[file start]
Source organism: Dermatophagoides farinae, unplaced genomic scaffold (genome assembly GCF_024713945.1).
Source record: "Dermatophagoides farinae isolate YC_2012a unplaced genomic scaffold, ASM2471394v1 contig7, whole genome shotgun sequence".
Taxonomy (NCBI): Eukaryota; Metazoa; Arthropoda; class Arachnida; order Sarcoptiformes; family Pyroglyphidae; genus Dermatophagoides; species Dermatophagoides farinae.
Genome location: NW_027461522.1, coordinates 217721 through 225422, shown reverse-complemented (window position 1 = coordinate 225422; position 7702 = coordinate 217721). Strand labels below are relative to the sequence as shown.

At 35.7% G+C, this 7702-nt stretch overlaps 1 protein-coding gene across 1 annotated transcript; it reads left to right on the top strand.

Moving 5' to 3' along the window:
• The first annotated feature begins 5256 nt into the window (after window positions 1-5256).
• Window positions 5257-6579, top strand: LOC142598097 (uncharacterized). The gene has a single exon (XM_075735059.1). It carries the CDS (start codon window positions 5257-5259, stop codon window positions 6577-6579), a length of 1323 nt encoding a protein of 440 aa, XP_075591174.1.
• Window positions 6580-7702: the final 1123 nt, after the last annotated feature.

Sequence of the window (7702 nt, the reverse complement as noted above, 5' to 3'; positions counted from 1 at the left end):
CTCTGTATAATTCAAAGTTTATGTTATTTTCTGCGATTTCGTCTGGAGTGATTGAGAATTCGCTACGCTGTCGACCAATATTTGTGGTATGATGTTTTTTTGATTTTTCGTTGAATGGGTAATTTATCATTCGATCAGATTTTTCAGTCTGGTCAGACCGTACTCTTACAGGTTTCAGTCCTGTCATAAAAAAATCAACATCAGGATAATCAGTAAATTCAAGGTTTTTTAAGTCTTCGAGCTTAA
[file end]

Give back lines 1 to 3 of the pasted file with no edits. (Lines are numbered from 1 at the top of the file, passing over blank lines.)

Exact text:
Source organism: Dermatophagoides farinae, unplaced genomic scaffold (genome assembly GCF_024713945.1).
Source record: "Dermatophagoides farinae isolate YC_2012a unplaced genomic scaffold, ASM2471394v1 contig7, whole genome shotgun sequence".
Taxonomy (NCBI): Eukaryota; Metazoa; Arthropoda; class Arachnida; order Sarcoptiformes; family Pyroglyphidae; genus Dermatophagoides; species Dermatophagoides farinae.